ICI brought together three data sources to create the GradFacts tool. The three data sources pertain to salary, debt, and industry.
Back to ICI GradFacts tool
- Classification of Instructional Programs (CIP)
- Commission for Higher Education Data Submission System (CHEDSS)
- Independent Colleges of Indiana (ICI)
- Indiana Commission for Higher Education (ICHE)
- Post-Secondary Employment Outcomes (PSEO)
- North American Industry Classification System (NAICS)
ICI institutions included
- Ancilla College
- Anderson University
- Butler University
- Earlham College
- Franklin College
- Grace College
- Hanover College
- Holy Cross College
- Indiana Institute of Technology
- Indiana Wesleyan University
- Manchester University
- Martin University
- Rose-Hulman Institute of Technology
- Saint Mary-of-the-Woods College
- Trine University
- University of Indianapolis
- University of Saint Francis
- Valparaiso University
- Wabash College
ICI partnered with the U.S. Census Bureau Post-Secondary Employment Outcomes (PSEO) initiative to connect alumni data to Census’s Jobs Database. The Jobs Database includes information on 96% of employment in the U.S.
To begin this process, ICI student-level graduate data is annually submitted to the Indiana Commission for Higher Education (ICHE) through the Commission for Higher Education Data Submission System (CHEDSS). For member colleges signing a Census PSEO MOU, ICI requested that ICHE send the U.S. Census Bureau the alumni data already at ICHE.
Once the data arrived at Census, graduates were matched with Census employment records to generate median salaries by major 1, 5, and 10 years post-graduation. For detailed information on the salary data produced by Census, please visit their “Help and Documentation” site here.
Based on data availability, graduates from 2012 to 2018 were sent from ICHE to Census. This timeframe limits the post-graduate years on which salary information is available.
- The 1-year post graduation salaries include graduates from 2012 to 2018. Master’s salaries include only 2012 to 2015 graduates.
- The 5-year post-graduation salaries include graduates from 2012 only.
- No 10-year salary data is available yet.
When examining graduate outcomes by academic major, decisions need to be made about the level of specificity of the academic major. For example, are you going to report the median salary of graduates at the more general “computer and information sciences” major level or report the median salary at the more specialized “computer software and media applications” major level?
ICI chose to report median salaries at the more specialized level (4-digit CIP) to give consumers nuanced program data. The one exception is majors at the master’s level. Census provides master’s level median salaries only at the more general major level (2-digit CIP). Therefore, master’s level salaries are reported on GradFacts at a more general level than majors at other degree levels. Additional information about the Classification of Instructional Programs (CIP) system can be found here.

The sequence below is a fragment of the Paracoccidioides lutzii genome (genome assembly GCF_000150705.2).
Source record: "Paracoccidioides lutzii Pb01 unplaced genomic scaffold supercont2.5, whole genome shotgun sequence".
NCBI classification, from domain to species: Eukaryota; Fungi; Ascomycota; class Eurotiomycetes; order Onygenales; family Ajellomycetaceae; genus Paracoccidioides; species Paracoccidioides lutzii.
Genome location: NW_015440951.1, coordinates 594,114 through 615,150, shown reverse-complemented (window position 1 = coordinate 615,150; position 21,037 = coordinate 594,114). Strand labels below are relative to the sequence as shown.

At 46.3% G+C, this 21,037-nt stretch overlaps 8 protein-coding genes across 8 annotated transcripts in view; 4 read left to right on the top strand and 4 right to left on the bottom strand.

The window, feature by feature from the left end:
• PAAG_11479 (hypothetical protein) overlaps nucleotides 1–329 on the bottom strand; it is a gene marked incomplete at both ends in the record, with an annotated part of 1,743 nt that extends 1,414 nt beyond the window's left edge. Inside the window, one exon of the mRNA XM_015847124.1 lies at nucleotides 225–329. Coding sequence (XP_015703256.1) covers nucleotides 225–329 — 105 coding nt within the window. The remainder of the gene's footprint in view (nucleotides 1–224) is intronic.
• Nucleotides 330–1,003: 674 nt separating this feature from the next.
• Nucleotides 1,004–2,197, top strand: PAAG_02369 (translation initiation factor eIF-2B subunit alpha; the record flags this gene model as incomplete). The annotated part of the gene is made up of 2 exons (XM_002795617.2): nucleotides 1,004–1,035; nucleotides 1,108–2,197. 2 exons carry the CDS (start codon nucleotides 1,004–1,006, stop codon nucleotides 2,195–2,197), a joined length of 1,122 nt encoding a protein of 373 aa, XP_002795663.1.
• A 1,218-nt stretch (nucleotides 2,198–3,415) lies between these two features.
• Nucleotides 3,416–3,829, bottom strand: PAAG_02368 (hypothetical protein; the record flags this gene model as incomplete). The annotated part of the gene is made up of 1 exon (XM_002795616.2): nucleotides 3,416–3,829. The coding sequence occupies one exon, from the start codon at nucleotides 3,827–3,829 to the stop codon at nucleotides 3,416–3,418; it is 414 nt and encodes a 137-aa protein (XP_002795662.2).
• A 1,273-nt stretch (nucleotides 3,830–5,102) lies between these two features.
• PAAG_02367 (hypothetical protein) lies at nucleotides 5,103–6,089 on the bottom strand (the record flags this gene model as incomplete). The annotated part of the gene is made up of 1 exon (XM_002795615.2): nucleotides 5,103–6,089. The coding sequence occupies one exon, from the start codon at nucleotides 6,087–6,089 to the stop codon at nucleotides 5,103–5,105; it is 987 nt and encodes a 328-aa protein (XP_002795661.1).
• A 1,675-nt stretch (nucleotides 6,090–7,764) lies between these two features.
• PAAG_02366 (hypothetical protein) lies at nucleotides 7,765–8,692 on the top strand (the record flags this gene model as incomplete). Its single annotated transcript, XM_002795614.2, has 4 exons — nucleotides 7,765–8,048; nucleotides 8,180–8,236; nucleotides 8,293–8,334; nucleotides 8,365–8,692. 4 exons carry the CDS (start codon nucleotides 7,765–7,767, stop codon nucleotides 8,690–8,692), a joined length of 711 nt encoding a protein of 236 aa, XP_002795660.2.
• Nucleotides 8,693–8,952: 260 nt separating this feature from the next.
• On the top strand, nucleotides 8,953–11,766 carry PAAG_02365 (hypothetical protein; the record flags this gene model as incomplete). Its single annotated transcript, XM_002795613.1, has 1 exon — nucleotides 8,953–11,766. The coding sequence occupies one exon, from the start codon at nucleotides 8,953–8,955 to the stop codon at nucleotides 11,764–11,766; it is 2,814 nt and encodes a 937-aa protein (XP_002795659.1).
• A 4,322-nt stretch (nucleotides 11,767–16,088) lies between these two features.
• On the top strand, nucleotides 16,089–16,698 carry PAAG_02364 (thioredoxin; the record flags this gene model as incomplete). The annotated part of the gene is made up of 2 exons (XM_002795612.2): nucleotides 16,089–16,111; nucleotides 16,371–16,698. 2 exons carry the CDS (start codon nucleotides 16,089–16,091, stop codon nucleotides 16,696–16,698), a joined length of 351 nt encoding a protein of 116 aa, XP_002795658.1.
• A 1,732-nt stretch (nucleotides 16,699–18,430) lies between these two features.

Like the Census Bureau’s visualization tool, salaries on the ICI GradFacts tool are in 2019 dollars.
To contrast ICI graduates’ salaries with their college costs, we put median debt data alongside median salary data.
To determine median debt by major, we used the Department of Education’s College Scorecard dataset (for 2016 to 2018 graduates). Median debt was matched with median salary for the same major at the same college. Debt amounts include only federal student loans; private loans are not included.
If debt data does not show up for a particular major in the GradFacts tool, the major alumni should not be assumed to have graduated debt-free. To protect privacy, the Department of Education did not provide debt data for academic majors graduating less than 19 students from 2016 to 2018. Therefore, majors with relatively low graduate counts from 2016 to 2018 will not have median debt data on GradFacts.
Debt data is available for academic programs at various degree levels (e.g., bachelor’s, doctoral) on GradFacts. One notable exception is master’s level programs. The Department of Education College Scorecard provides debt data at the granular major level (4-digit CIP) (see “Salary” section for a discussion of major specificity). Unlike other degree levels, Census provides master’s level salary data only at the 2-digit CIP level. Therefore, based on a lack of exact master’s major matching between the Ed debt and Census salary data, no debt data is listed next to master’s program salaries.
When scrolling over median salary and loan bars, a “Monthly Median Loan (interest adjusted)” amount appears. The amount is based on the median loan plus 4% interest divided by 120 months (10 year repayment period). Information on current federal student loan interest rates can be found here.
Along with salary data, the U.S. Census Bureau provided industry of employment data by graduate major. The major-to-industry data can be further disaggregated by the region of the country in which students work. The industry and region of the country information was generated using the same process described in the “Salary” section: ICI college alumni records were connected to Census’s Jobs Database.
Unlike most majors on the salary interface, majors in the industry interface are presented at the more general major level (2-digit CIP). For a discussion of the difference between broader and more specific majors, please refer to the “Salary” section.
Industries are grouped using the North American Industry Classification System (NAICS). NAICS data is presented at the 2-digit “Sector” level. Further details on how the industry data is generated can be found at Census’s PSEO Help and Documentation site.